Apparently it’s not over.
In utter frustration and in hopes of moving past this senseless superstition, I plead with Maggie, “Look! Let’s get back to where we were before this happened.” She knows from the tone of my voice that my empathy is losing its battle with my patience and agrees to continue the ritual of going through the litany of baby names that neither of us seem to be able to agree upon. But I can tell Maggie isn’t here right now as she continues to take furtive glances at the white booties securely hanging on the sign, believing they will fall again while willing them to stay there.
It’s getting late and, knowing that our thoughts have wandered far from where we are now, we decide to let them get completely lost. For the next hour, we sit silently and separately on the couch, bathed in the dim glow of some mindless television shows until we’re too tired to stay awake any longer.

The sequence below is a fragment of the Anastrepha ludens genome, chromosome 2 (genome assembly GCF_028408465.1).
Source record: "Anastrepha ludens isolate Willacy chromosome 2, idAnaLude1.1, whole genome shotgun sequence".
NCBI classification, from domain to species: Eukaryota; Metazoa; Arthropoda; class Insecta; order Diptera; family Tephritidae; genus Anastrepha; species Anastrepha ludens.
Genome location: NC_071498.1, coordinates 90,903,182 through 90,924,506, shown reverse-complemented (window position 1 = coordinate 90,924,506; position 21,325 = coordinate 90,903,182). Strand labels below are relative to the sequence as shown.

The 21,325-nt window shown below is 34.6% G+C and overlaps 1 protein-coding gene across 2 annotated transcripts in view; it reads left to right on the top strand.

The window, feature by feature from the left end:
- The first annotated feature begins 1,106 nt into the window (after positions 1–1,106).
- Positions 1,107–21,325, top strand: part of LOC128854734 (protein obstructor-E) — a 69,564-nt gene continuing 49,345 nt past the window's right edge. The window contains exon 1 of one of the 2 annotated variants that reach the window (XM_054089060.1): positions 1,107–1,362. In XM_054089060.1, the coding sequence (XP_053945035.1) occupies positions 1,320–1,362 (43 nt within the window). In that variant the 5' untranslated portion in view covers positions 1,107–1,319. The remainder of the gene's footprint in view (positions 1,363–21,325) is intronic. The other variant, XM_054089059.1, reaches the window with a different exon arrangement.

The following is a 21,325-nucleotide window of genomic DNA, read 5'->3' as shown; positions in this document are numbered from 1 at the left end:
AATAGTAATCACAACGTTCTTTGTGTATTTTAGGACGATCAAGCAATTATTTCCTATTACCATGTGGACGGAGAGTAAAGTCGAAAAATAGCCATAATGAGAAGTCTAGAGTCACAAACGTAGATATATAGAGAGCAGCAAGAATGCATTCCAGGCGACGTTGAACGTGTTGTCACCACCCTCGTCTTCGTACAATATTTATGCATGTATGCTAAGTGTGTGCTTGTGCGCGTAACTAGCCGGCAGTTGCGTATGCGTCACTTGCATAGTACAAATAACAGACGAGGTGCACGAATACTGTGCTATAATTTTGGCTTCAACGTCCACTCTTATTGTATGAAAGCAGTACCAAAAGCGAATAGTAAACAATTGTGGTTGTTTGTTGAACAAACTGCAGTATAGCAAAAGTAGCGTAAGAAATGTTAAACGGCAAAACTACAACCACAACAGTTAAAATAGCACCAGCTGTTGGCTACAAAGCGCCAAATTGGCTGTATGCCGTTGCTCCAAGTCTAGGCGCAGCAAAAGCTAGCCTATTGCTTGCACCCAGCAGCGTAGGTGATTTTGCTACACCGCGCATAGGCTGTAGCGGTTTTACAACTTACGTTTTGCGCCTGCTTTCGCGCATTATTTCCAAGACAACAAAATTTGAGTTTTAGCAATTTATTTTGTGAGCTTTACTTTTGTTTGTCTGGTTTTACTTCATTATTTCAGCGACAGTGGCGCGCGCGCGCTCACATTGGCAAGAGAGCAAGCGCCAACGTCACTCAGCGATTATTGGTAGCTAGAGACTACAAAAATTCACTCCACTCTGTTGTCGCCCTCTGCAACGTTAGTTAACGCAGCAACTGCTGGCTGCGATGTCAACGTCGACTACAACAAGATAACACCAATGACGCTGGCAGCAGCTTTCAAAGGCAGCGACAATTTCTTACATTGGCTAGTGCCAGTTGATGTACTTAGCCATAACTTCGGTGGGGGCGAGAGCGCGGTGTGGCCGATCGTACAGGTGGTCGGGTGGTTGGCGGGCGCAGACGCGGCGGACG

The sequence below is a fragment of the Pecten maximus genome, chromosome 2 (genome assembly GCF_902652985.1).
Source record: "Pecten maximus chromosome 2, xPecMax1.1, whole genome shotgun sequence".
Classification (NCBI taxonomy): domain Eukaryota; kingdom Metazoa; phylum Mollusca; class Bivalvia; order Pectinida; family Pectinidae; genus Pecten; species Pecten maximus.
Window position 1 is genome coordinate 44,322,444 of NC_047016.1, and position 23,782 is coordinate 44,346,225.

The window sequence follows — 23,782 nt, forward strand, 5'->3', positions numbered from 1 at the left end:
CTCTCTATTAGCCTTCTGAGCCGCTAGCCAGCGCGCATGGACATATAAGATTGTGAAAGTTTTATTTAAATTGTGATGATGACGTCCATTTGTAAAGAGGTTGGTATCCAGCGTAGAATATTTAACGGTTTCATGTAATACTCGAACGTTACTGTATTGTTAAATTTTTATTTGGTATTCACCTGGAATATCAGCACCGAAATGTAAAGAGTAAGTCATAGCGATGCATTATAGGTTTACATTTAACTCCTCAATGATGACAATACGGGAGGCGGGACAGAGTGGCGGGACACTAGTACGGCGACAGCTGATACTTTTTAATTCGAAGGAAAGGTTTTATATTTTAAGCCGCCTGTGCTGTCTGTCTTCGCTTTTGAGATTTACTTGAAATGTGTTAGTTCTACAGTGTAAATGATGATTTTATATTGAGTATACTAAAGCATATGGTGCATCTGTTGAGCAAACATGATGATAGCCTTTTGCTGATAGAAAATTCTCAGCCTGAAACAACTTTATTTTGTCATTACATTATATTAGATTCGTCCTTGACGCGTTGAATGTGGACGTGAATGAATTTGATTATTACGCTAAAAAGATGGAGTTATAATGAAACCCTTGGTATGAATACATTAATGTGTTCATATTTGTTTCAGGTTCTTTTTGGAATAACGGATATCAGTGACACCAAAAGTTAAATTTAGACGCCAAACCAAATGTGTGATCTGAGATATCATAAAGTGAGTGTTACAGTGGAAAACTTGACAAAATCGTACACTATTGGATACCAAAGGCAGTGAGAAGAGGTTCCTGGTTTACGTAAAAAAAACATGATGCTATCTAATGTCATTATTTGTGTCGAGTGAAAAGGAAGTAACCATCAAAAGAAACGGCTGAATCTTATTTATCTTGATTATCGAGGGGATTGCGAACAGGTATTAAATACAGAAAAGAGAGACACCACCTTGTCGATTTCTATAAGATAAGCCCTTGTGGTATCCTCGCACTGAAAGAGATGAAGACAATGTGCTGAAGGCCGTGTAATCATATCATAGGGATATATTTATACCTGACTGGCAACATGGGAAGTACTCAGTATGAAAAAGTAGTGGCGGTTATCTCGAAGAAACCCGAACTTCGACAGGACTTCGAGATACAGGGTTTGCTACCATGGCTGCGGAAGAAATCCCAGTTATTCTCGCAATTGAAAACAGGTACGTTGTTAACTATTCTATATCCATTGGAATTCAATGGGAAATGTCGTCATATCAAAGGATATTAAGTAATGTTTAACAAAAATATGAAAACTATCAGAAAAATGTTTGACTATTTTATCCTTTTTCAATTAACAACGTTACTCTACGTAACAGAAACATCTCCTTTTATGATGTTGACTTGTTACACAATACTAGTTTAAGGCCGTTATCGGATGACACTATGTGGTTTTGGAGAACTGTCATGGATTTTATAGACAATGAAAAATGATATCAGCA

It’s a restless night as Maggie tosses from side to side. I know where her thoughts are and I don’t want to go there. I can’t put myself where she is. I don’t understand her superstitions: a spoon falling on the floor means company is coming, you can’t put new shoes on the kitchen table for what reason I don’t know, and you’re not allowed to kill a moth in the house because it’s the spirit of a loved one. None of these make sense to me, but these superstitions sometimes chart her course. It’s not rational. Why does she do this to herself? Her mind works differently than mine. That’s what comes from letting feelings rule you. Yet, I love Maggie’s innocence. That’s one of her most endearing charms; so much like a child at times. It’s those moments of naiveté that draw me closer to her. But it’s also those moments that push me away.